The glute is designed to be the primary mover in hip extension. The hamstrings and lumbar erectors are designed to assist in this movement, however more often than not they become more active than the glute and become the dominant movers. Essentially you need to restore a balance of strength and recruitment to that area. This begins neurologically so targeted isolation excercises such as quadruped extensions, hip bridging, band walking ect. need to be used so you can teach yourself to recognize when the glute is firing and perhaps more importantly when it is not.
In regards to the low back, it is important to realize that in theory it is designed to be stable while the hip is mobile. That is why through the process learning to fire the glute while maintaining posture in the core is critical. Excercises such as the Cook hip lift place you in a situation where you can get an appreciation for how little range of motion you have without heavy low back or hamstring contribution. Planking and bridging are two simple excercises that learning to do with perfect form will go a long way setting a foundation for more advanced movements, try taking the time of the holds down to 20-30s each and to focus on your posture throughout.
I would also recomend investing in the flexibility of your hip flexors, as restrictions in this area will inhibit glute function and increase stress on the low back, not only in training but day to day life as well.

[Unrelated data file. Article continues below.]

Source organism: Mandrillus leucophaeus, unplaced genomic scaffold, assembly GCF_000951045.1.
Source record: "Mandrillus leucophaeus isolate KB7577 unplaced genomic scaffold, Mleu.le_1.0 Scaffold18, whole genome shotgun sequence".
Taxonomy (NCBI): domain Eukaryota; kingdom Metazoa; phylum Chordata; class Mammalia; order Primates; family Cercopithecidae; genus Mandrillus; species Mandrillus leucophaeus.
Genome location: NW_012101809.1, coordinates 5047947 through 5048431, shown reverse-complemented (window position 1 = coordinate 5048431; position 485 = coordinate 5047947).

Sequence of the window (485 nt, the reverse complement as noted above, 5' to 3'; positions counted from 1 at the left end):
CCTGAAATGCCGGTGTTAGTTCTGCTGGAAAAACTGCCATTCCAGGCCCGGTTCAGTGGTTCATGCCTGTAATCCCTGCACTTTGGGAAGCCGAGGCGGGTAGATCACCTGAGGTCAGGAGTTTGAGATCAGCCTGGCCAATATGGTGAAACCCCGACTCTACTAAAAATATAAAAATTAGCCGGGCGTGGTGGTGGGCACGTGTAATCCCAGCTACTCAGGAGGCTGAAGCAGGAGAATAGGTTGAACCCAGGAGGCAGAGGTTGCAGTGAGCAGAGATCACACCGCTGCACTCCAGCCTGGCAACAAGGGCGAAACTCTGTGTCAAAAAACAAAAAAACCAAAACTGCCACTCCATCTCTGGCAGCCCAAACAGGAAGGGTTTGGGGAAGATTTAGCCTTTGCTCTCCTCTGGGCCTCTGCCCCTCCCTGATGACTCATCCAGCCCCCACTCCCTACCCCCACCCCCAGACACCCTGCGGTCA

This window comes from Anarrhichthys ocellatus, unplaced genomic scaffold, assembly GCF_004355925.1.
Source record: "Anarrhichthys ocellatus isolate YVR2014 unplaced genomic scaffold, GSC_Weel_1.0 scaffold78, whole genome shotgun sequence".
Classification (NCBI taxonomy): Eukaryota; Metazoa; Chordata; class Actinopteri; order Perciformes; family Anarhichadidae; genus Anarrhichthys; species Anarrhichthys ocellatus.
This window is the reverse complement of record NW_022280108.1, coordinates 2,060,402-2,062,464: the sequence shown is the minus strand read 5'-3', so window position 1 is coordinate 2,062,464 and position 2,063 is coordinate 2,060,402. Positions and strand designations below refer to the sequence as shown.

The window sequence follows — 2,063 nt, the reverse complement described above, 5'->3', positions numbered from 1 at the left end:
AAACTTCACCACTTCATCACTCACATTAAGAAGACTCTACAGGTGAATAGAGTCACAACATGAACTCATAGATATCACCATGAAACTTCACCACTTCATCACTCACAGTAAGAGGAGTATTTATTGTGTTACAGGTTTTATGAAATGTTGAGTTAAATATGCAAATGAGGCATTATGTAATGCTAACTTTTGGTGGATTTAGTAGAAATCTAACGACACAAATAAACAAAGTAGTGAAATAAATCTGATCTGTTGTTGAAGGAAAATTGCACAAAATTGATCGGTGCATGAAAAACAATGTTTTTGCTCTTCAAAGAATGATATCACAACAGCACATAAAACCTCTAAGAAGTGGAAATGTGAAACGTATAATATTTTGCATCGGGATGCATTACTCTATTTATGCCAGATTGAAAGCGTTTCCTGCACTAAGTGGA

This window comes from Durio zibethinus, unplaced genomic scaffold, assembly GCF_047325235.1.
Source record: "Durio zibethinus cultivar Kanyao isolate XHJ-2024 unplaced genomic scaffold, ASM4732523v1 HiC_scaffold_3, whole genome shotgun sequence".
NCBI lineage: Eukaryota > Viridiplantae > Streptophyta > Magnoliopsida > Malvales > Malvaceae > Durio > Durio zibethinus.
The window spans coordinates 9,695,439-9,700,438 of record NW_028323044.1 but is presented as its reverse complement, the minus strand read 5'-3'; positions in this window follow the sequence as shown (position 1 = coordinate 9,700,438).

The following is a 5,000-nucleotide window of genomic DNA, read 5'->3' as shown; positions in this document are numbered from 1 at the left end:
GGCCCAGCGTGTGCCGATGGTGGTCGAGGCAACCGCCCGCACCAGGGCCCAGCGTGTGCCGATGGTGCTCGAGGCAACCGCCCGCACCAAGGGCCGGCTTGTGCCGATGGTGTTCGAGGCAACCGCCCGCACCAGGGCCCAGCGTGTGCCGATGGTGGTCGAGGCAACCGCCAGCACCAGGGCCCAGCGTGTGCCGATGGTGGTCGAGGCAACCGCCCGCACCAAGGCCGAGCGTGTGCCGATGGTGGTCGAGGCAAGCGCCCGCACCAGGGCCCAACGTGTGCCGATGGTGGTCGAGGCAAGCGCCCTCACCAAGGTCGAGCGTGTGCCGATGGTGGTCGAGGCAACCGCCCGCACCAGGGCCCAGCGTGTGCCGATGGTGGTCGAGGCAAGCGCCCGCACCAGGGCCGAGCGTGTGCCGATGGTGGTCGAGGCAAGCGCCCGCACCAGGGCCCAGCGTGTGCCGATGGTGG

A basic kneeling hip flexor stretch is a very practical way of doing this. While doing this squeeze your glute as it will give you a slighty greater range of motion for the stretch and reinforce firing in that area.
The real crappy part of all this is until the glute catches up to the rest of the posterior chain, compound excercises will continue to favor the hip extensors that are stronger, in this case the low back and I'm assuming hamstrings as well, so while supplementing hip excercise will help, the gap won't narrow nearly as quickly and you are still at an increased injury risk. I would recomend biting the bullet and taking some time to just focus on your particular issue which is the activation of the glute and training core stability as well as hip mobility. Exercise execution is important so hit youtube on some the guys the other commentors mentioned so you ensure you aren't shooting yourself in the foot. It takes a lot of time to fix an imbalance that developed for years, so keep that in mind as well. 15 minutes a week on isn't going to get you results.